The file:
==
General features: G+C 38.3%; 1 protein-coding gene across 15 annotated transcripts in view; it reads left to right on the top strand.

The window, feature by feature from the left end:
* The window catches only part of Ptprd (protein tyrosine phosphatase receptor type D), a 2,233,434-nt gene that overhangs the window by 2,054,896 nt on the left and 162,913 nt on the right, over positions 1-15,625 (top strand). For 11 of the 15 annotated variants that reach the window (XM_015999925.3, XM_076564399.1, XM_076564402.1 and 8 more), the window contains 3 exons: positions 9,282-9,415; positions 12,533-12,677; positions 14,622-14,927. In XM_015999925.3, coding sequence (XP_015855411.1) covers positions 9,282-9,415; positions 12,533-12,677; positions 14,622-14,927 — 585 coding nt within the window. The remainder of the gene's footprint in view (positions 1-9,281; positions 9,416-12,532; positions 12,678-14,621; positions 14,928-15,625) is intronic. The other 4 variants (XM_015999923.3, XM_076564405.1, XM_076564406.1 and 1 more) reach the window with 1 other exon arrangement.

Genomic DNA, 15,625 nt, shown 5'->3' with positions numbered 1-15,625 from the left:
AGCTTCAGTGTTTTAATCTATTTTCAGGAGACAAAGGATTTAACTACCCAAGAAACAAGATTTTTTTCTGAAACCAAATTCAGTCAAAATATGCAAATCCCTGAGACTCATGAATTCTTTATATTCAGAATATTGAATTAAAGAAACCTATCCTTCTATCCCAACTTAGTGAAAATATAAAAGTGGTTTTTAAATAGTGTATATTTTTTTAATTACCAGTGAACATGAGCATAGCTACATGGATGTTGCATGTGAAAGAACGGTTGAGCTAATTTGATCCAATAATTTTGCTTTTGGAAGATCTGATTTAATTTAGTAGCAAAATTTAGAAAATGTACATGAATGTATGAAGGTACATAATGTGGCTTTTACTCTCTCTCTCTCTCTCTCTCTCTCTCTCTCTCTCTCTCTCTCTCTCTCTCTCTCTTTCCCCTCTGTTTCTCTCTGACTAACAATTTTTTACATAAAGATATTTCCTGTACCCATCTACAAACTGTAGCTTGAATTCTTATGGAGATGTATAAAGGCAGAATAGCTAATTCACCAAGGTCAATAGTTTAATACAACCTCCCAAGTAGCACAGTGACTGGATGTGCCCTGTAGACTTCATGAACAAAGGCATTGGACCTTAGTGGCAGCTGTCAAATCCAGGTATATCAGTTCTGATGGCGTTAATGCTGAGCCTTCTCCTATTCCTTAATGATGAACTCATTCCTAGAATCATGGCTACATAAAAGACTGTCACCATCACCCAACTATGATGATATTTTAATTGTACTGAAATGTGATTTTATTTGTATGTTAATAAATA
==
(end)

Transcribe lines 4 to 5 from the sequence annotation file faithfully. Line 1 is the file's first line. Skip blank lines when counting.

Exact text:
Genomic DNA, 15,625 nt, shown 5'->3' with positions numbered 1-15,625 from the left:
AGCTTCAGTGTTTTAATCTATTTTCAGGAGACAAAGGATTTAACTACCCAAGAAACAAGATTTTTTTCTGAAACCAAATTCAGTCAAAATATGCAAATCCCTGAGACTCATGAATTCTTTATATTCAGAATATTGAATTAAAGAAACCTATCCTTCTATCCCAACTTAGTGAAAATATAAAAGTGGTTTTTAAATAGTGTATATTTTTTTAATTACCAGTGAACATGAGCATAGCTACATGGATGTTGCATGTGAAAGAACGGTTGAGCTAATTTGATCCAATAATTTTGCTTTTGGAAGATCTGATTTAATTTAGTAGCAAAATTTAGAAAATGTACATGAATGTATGAAGGTACATAATGTGGCTTTTACTCTCTCTCTCTCTCTCTCTCTCTCTCTCTCTCTCTCTCTCTCTCTCTCTCTCTCTTTCCCCTCTGTTTCTCTCTGACTAACAATTTTTTACATAAAGATATTTCCTGTACCCATCTACAAACTGTAGCTTGAATTCTTATGGAGATGTATAAAGGCAGAATAGCTAATTCACCAAGGTCAATAGTTTAATACAACCTCCCAAGTAGCACAGTGACTGGATGTGCCCTGTAGACTTCATGAACAAAGGCATTGGACCTTAGTGGCAGCTGTCAAATCCAGGTATATCAGTTCTGATGGCGTTAATGCTGAGCCTTCTCCTATTCCTTAATGATGAACTCATTCCTAGAATCATGGCTACATAAAAGACTGTCACCATCACCCAACTATGATGATATTTTAATTGTACTGAAATGTGATTTTATTTGTATGTTAATAAATA